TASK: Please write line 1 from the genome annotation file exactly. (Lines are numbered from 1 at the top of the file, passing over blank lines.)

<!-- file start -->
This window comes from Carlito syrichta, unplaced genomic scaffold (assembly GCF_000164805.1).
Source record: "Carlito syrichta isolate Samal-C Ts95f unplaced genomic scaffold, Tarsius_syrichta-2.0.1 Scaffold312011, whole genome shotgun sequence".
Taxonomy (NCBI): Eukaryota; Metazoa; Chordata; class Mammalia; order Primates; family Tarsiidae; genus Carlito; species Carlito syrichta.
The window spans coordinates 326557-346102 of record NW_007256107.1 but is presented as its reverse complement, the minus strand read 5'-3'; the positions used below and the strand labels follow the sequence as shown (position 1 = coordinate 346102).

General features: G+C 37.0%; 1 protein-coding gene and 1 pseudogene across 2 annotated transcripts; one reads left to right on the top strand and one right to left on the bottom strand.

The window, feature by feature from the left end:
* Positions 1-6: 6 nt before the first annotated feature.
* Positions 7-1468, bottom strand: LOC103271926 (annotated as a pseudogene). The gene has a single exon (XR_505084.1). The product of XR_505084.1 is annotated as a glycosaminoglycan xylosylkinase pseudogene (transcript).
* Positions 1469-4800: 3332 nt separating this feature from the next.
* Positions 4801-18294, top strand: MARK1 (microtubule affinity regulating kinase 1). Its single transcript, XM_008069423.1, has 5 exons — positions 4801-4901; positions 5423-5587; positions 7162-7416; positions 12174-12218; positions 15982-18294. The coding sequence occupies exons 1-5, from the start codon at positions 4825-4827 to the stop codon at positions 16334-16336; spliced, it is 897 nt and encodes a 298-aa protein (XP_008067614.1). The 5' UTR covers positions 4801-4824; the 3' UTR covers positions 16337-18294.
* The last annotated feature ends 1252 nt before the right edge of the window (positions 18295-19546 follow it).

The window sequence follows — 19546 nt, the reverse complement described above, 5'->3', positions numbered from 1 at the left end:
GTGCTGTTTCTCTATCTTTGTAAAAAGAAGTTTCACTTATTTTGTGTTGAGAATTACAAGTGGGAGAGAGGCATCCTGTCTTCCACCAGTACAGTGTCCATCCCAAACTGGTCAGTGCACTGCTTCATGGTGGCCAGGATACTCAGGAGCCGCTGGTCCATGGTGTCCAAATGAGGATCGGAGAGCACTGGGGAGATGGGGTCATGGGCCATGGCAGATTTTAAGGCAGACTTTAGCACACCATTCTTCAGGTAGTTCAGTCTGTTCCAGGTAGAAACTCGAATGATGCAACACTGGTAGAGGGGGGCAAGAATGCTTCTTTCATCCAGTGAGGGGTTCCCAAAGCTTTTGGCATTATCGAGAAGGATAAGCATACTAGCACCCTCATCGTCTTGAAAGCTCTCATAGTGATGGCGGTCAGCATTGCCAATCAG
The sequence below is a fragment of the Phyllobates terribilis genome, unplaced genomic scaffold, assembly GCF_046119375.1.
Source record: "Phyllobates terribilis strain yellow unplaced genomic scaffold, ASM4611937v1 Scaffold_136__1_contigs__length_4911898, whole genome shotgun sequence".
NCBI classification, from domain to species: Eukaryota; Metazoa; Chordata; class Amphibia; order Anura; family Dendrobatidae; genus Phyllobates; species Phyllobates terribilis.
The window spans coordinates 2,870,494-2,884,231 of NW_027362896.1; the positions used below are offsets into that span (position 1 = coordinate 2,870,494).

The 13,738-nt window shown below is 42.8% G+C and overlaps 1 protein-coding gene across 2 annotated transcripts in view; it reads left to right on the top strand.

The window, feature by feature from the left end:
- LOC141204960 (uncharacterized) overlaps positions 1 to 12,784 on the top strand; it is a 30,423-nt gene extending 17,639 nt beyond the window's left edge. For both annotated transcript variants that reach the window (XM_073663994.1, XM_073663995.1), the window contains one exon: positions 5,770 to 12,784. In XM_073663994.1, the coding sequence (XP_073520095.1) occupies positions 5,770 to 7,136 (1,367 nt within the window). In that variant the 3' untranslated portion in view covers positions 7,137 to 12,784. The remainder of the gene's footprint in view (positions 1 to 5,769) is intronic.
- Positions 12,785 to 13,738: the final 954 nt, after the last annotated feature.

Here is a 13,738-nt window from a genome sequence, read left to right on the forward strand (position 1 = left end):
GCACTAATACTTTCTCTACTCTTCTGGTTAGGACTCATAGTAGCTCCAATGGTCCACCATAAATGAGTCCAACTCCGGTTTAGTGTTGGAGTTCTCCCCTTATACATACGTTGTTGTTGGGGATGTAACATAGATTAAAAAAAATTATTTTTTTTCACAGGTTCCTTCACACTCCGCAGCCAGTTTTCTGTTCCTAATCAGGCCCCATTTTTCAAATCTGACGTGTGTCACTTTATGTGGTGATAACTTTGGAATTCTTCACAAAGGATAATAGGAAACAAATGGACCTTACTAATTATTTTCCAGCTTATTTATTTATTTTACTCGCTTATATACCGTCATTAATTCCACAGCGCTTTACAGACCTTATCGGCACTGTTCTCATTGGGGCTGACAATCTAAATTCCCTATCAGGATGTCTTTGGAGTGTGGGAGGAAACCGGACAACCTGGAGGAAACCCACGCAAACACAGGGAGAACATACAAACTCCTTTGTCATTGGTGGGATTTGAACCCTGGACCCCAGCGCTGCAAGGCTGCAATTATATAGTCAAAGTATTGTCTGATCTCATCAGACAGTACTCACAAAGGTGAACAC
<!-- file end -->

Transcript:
This window comes from Carlito syrichta, unplaced genomic scaffold (assembly GCF_000164805.1).